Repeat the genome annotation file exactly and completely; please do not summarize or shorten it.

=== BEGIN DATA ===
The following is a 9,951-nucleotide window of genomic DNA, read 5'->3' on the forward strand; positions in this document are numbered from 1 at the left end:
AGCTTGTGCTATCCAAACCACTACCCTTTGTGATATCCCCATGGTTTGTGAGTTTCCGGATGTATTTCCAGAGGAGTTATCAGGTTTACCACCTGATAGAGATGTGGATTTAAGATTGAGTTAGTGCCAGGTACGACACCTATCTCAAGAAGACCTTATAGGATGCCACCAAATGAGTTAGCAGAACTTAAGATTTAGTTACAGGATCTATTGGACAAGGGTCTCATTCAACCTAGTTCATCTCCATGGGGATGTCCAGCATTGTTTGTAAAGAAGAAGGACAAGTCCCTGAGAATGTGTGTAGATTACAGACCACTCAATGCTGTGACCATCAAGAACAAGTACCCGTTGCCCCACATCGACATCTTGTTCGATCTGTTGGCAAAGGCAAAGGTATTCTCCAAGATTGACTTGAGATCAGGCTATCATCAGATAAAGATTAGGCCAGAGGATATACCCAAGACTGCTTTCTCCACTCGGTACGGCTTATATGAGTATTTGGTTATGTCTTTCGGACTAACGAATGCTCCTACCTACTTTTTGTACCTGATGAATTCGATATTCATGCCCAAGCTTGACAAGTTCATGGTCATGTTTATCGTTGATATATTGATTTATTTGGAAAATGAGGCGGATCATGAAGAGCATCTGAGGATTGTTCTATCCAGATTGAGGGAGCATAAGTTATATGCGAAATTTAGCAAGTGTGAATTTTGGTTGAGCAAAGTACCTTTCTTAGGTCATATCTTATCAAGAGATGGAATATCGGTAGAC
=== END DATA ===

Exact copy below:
The following is a 9,951-nucleotide window of genomic DNA, read 5'->3' on the forward strand; positions in this document are numbered from 1 at the left end:
AGCTTGTGCTATCCAAACCACTACCCTTTGTGATATCCCCATGGTTTGTGAGTTTCCGGATGTATTTCCAGAGGAGTTATCAGGTTTACCACCTGATAGAGATGTGGATTTAAGATTGAGTTAGTGCCAGGTACGACACCTATCTCAAGAAGACCTTATAGGATGCCACCAAATGAGTTAGCAGAACTTAAGATTTAGTTACAGGATCTATTGGACAAGGGTCTCATTCAACCTAGTTCATCTCCATGGGGATGTCCAGCATTGTTTGTAAAGAAGAAGGACAAGTCCCTGAGAATGTGTGTAGATTACAGACCACTCAATGCTGTGACCATCAAGAACAAGTACCCGTTGCCCCACATCGACATCTTGTTCGATCTGTTGGCAAAGGCAAAGGTATTCTCCAAGATTGACTTGAGATCAGGCTATCATCAGATAAAGATTAGGCCAGAGGATATACCCAAGACTGCTTTCTCCACTCGGTACGGCTTATATGAGTATTTGGTTATGTCTTTCGGACTAACGAATGCTCCTACCTACTTTTTGTACCTGATGAATTCGATATTCATGCCCAAGCTTGACAAGTTCATGGTCATGTTTATCGTTGATATATTGATTTATTTGGAAAATGAGGCGGATCATGAAGAGCATCTGAGGATTGTTCTATCCAGATTGAGGGAGCATAAGTTATATGCGAAATTTAGCAAGTGTGAATTTTGGTTGAGCAAAGTACCTTTCTTAGGTCATATCTTATCAAGAGATGGAATATCGGTAGAC